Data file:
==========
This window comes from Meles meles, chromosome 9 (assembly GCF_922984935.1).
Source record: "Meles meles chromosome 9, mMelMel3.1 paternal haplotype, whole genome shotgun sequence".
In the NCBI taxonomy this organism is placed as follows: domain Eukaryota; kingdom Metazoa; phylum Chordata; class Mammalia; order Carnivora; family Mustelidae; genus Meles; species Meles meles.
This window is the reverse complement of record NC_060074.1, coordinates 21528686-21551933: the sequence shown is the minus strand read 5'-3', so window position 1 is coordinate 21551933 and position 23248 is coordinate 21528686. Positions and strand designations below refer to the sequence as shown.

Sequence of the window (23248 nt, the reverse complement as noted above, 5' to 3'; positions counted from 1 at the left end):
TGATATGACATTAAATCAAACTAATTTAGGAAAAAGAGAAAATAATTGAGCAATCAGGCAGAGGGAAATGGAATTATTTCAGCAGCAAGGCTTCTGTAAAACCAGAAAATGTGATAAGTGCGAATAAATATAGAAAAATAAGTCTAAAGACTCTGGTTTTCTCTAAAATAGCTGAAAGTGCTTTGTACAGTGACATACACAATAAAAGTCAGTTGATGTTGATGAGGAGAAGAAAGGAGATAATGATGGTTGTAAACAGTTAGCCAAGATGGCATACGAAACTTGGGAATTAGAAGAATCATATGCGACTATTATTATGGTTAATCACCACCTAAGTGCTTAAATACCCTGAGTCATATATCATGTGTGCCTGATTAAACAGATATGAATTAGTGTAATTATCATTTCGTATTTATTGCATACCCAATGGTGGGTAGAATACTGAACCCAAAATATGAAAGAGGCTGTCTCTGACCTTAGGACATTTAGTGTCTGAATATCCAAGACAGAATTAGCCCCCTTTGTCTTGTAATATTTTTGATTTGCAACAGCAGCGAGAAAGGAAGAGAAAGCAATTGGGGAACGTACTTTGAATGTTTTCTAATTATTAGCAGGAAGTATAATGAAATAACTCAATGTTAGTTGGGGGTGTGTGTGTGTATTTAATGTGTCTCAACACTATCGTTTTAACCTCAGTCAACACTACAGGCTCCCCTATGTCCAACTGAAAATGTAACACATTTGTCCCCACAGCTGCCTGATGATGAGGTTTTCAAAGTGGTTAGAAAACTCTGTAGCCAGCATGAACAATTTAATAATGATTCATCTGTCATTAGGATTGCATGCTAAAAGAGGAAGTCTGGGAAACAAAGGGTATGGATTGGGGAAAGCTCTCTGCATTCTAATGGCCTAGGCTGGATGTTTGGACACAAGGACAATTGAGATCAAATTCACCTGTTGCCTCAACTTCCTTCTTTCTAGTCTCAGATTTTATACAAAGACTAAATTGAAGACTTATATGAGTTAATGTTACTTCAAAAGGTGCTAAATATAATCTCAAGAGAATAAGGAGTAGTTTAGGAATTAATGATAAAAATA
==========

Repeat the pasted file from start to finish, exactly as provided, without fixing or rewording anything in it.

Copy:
This window comes from Meles meles, chromosome 9 (assembly GCF_922984935.1).
Source record: "Meles meles chromosome 9, mMelMel3.1 paternal haplotype, whole genome shotgun sequence".
In the NCBI taxonomy this organism is placed as follows: domain Eukaryota; kingdom Metazoa; phylum Chordata; class Mammalia; order Carnivora; family Mustelidae; genus Meles; species Meles meles.
This window is the reverse complement of record NC_060074.1, coordinates 21528686-21551933: the sequence shown is the minus strand read 5'-3', so window position 1 is coordinate 21551933 and position 23248 is coordinate 21528686. Positions and strand designations below refer to the sequence as shown.

Sequence of the window (23248 nt, the reverse complement as noted above, 5' to 3'; positions counted from 1 at the left end):
TGATATGACATTAAATCAAACTAATTTAGGAAAAAGAGAAAATAATTGAGCAATCAGGCAGAGGGAAATGGAATTATTTCAGCAGCAAGGCTTCTGTAAAACCAGAAAATGTGATAAGTGCGAATAAATATAGAAAAATAAGTCTAAAGACTCTGGTTTTCTCTAAAATAGCTGAAAGTGCTTTGTACAGTGACATACACAATAAAAGTCAGTTGATGTTGATGAGGAGAAGAAAGGAGATAATGATGGTTGTAAACAGTTAGCCAAGATGGCATACGAAACTTGGGAATTAGAAGAATCATATGCGACTATTATTATGGTTAATCACCACCTAAGTGCTTAAATACCCTGAGTCATATATCATGTGTGCCTGATTAAACAGATATGAATTAGTGTAATTATCATTTCGTATTTATTGCATACCCAATGGTGGGTAGAATACTGAACCCAAAATATGAAAGAGGCTGTCTCTGACCTTAGGACATTTAGTGTCTGAATATCCAAGACAGAATTAGCCCCCTTTGTCTTGTAATATTTTTGATTTGCAACAGCAGCGAGAAAGGAAGAGAAAGCAATTGGGGAACGTACTTTGAATGTTTTCTAATTATTAGCAGGAAGTATAATGAAATAACTCAATGTTAGTTGGGGGTGTGTGTGTGTATTTAATGTGTCTCAACACTATCGTTTTAACCTCAGTCAACACTACAGGCTCCCCTATGTCCAACTGAAAATGTAACACATTTGTCCCCACAGCTGCCTGATGATGAGGTTTTCAAAGTGGTTAGAAAACTCTGTAGCCAGCATGAACAATTTAATAATGATTCATCTGTCATTAGGATTGCATGCTAAAAGAGGAAGTCTGGGAAACAAAGGGTATGGATTGGGGAAAGCTCTCTGCATTCTAATGGCCTAGGCTGGATGTTTGGACACAAGGACAATTGAGATCAAATTCACCTGTTGCCTCAACTTCCTTCTTTCTAGTCTCAGATTTTATACAAAGACTAAATTGAAGACTTATATGAGTTAATGTTACTTCAAAAGGTGCTAAATATAATCTCAAGAGAATAAGGAGTAGTTTAGGAATTAATGATAAAAATA